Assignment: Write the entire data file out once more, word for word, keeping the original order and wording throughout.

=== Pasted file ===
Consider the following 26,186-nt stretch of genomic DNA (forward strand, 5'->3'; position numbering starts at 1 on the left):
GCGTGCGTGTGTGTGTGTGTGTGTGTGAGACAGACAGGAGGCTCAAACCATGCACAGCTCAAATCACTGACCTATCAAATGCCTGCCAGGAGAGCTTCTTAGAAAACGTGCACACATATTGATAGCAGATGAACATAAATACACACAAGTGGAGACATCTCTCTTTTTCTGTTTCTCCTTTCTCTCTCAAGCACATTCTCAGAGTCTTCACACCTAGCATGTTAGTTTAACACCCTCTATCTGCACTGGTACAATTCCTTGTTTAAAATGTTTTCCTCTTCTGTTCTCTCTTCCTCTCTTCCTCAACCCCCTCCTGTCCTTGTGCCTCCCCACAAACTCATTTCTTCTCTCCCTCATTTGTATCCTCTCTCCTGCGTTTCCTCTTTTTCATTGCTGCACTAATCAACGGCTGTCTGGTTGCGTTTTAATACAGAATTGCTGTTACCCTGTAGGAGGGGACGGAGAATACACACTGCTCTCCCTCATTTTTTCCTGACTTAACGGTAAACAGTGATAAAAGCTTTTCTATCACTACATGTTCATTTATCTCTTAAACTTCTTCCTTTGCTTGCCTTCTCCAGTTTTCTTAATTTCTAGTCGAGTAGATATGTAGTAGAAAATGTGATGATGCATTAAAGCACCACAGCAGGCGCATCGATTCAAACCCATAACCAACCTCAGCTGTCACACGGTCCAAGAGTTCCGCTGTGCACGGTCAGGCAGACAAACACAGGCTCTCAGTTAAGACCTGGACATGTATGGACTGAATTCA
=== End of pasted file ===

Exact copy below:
Consider the following 26,186-nt stretch of genomic DNA (forward strand, 5'->3'; position numbering starts at 1 on the left):
GCGTGCGTGTGTGTGTGTGTGTGTGTGAGACAGACAGGAGGCTCAAACCATGCACAGCTCAAATCACTGACCTATCAAATGCCTGCCAGGAGAGCTTCTTAGAAAACGTGCACACATATTGATAGCAGATGAACATAAATACACACAAGTGGAGACATCTCTCTTTTTCTGTTTCTCCTTTCTCTCTCAAGCACATTCTCAGAGTCTTCACACCTAGCATGTTAGTTTAACACCCTCTATCTGCACTGGTACAATTCCTTGTTTAAAATGTTTTCCTCTTCTGTTCTCTCTTCCTCTCTTCCTCAACCCCCTCCTGTCCTTGTGCCTCCCCACAAACTCATTTCTTCTCTCCCTCATTTGTATCCTCTCTCCTGCGTTTCCTCTTTTTCATTGCTGCACTAATCAACGGCTGTCTGGTTGCGTTTTAATACAGAATTGCTGTTACCCTGTAGGAGGGGACGGAGAATACACACTGCTCTCCCTCATTTTTTCCTGACTTAACGGTAAACAGTGATAAAAGCTTTTCTATCACTACATGTTCATTTATCTCTTAAACTTCTTCCTTTGCTTGCCTTCTCCAGTTTTCTTAATTTCTAGTCGAGTAGATATGTAGTAGAAAATGTGATGATGCATTAAAGCACCACAGCAGGCGCATCGATTCAAACCCATAACCAACCTCAGCTGTCACACGGTCCAAGAGTTCCGCTGTGCACGGTCAGGCAGACAAACACAGGCTCTCAGTTAAGACCTGGACATGTATGGACTGAATTCA